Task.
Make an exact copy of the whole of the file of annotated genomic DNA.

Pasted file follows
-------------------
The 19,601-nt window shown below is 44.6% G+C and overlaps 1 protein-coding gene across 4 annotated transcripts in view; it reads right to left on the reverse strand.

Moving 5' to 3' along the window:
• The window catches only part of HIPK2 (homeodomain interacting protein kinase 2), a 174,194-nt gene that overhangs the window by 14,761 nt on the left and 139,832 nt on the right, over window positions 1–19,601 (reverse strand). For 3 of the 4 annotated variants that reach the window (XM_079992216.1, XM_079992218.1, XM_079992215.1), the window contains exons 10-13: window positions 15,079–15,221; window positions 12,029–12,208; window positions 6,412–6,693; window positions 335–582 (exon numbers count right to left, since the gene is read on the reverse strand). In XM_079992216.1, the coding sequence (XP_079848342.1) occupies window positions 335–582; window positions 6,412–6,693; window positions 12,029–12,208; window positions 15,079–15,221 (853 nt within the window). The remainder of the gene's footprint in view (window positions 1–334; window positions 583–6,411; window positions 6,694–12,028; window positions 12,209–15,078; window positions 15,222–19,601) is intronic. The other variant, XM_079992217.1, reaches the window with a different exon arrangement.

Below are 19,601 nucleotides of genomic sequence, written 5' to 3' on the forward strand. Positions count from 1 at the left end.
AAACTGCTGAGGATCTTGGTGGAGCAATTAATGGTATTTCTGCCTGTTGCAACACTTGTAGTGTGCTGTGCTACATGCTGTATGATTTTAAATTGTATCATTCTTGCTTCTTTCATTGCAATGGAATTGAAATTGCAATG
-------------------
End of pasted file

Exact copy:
The 19,601-nt window shown below is 44.6% G+C and overlaps 1 protein-coding gene across 4 annotated transcripts in view; it reads right to left on the reverse strand.

Moving 5' to 3' along the window:
• The window catches only part of HIPK2 (homeodomain interacting protein kinase 2), a 174,194-nt gene that overhangs the window by 14,761 nt on the left and 139,832 nt on the right, over window positions 1–19,601 (reverse strand). For 3 of the 4 annotated variants that reach the window (XM_079992216.1, XM_079992218.1, XM_079992215.1), the window contains exons 10-13: window positions 15,079–15,221; window positions 12,029–12,208; window positions 6,412–6,693; window positions 335–582 (exon numbers count right to left, since the gene is read on the reverse strand). In XM_079992216.1, the coding sequence (XP_079848342.1) occupies window positions 335–582; window positions 6,412–6,693; window positions 12,029–12,208; window positions 15,079–15,221 (853 nt within the window). The remainder of the gene's footprint in view (window positions 1–334; window positions 583–6,411; window positions 6,694–12,028; window positions 12,209–15,078; window positions 15,222–19,601) is intronic. The other variant, XM_079992217.1, reaches the window with a different exon arrangement.

Below are 19,601 nucleotides of genomic sequence, written 5' to 3' on the forward strand. Positions count from 1 at the left end.
AAACTGCTGAGGATCTTGGTGGAGCAATTAATGGTATTTCTGCCTGTTGCAACACTTGTAGTGTGCTGTGCTACATGCTGTATGATTTTAAATTGTATCATTCTTGCTTCTTTCATTGCAATGGAATTGAAATTGCAATG